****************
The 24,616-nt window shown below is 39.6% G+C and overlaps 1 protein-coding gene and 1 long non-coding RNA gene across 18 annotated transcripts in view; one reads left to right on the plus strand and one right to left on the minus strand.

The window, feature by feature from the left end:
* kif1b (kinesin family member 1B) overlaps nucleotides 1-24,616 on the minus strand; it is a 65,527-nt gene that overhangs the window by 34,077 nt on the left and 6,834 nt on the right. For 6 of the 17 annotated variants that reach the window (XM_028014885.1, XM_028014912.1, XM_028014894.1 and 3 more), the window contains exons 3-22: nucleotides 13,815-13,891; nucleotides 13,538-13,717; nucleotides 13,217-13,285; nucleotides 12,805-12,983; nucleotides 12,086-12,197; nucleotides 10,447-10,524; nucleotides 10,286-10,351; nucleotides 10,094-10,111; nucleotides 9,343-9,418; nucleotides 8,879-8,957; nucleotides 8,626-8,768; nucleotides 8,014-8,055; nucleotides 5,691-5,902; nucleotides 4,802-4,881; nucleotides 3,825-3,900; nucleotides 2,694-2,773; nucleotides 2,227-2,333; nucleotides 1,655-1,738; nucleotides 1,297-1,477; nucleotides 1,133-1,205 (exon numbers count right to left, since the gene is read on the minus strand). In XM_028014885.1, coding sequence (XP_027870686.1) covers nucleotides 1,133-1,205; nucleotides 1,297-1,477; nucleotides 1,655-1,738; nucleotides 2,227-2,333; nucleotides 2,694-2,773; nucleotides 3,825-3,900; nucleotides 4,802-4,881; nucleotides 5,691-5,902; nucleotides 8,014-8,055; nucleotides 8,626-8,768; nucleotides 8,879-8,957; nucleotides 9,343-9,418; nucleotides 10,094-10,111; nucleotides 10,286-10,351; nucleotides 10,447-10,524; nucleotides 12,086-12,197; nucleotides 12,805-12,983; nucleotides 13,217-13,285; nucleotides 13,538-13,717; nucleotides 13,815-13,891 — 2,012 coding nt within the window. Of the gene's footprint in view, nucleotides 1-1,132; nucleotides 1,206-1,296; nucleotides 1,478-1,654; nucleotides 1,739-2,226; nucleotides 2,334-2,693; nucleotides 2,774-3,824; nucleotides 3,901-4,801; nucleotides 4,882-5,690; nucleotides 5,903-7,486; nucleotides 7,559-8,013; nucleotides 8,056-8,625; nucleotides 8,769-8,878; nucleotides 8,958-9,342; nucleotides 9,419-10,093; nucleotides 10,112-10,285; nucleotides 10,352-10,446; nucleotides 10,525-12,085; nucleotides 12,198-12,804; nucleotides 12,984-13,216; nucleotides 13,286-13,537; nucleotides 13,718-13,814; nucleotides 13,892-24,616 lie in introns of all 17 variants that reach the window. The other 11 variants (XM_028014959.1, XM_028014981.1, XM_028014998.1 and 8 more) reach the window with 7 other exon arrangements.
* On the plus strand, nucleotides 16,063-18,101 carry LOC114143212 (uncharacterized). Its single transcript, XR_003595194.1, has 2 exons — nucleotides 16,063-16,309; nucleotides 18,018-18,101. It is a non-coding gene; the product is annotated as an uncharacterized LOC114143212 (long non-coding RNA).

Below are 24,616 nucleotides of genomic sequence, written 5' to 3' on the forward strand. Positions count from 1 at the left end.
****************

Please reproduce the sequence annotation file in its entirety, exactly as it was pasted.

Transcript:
The 24,616-nt window shown below is 39.6% G+C and overlaps 1 protein-coding gene and 1 long non-coding RNA gene across 18 annotated transcripts in view; one reads left to right on the plus strand and one right to left on the minus strand.

The window, feature by feature from the left end:
* kif1b (kinesin family member 1B) overlaps nucleotides 1-24,616 on the minus strand; it is a 65,527-nt gene that overhangs the window by 34,077 nt on the left and 6,834 nt on the right. For 6 of the 17 annotated variants that reach the window (XM_028014885.1, XM_028014912.1, XM_028014894.1 and 3 more), the window contains exons 3-22: nucleotides 13,815-13,891; nucleotides 13,538-13,717; nucleotides 13,217-13,285; nucleotides 12,805-12,983; nucleotides 12,086-12,197; nucleotides 10,447-10,524; nucleotides 10,286-10,351; nucleotides 10,094-10,111; nucleotides 9,343-9,418; nucleotides 8,879-8,957; nucleotides 8,626-8,768; nucleotides 8,014-8,055; nucleotides 5,691-5,902; nucleotides 4,802-4,881; nucleotides 3,825-3,900; nucleotides 2,694-2,773; nucleotides 2,227-2,333; nucleotides 1,655-1,738; nucleotides 1,297-1,477; nucleotides 1,133-1,205 (exon numbers count right to left, since the gene is read on the minus strand). In XM_028014885.1, coding sequence (XP_027870686.1) covers nucleotides 1,133-1,205; nucleotides 1,297-1,477; nucleotides 1,655-1,738; nucleotides 2,227-2,333; nucleotides 2,694-2,773; nucleotides 3,825-3,900; nucleotides 4,802-4,881; nucleotides 5,691-5,902; nucleotides 8,014-8,055; nucleotides 8,626-8,768; nucleotides 8,879-8,957; nucleotides 9,343-9,418; nucleotides 10,094-10,111; nucleotides 10,286-10,351; nucleotides 10,447-10,524; nucleotides 12,086-12,197; nucleotides 12,805-12,983; nucleotides 13,217-13,285; nucleotides 13,538-13,717; nucleotides 13,815-13,891 — 2,012 coding nt within the window. Of the gene's footprint in view, nucleotides 1-1,132; nucleotides 1,206-1,296; nucleotides 1,478-1,654; nucleotides 1,739-2,226; nucleotides 2,334-2,693; nucleotides 2,774-3,824; nucleotides 3,901-4,801; nucleotides 4,882-5,690; nucleotides 5,903-7,486; nucleotides 7,559-8,013; nucleotides 8,056-8,625; nucleotides 8,769-8,878; nucleotides 8,958-9,342; nucleotides 9,419-10,093; nucleotides 10,112-10,285; nucleotides 10,352-10,446; nucleotides 10,525-12,085; nucleotides 12,198-12,804; nucleotides 12,984-13,216; nucleotides 13,286-13,537; nucleotides 13,718-13,814; nucleotides 13,892-24,616 lie in introns of all 17 variants that reach the window. The other 11 variants (XM_028014959.1, XM_028014981.1, XM_028014998.1 and 8 more) reach the window with 7 other exon arrangements.
* On the plus strand, nucleotides 16,063-18,101 carry LOC114143212 (uncharacterized). Its single transcript, XR_003595194.1, has 2 exons — nucleotides 16,063-16,309; nucleotides 18,018-18,101. It is a non-coding gene; the product is annotated as an uncharacterized LOC114143212 (long non-coding RNA).

Below are 24,616 nucleotides of genomic sequence, written 5' to 3' on the forward strand. Positions count from 1 at the left end.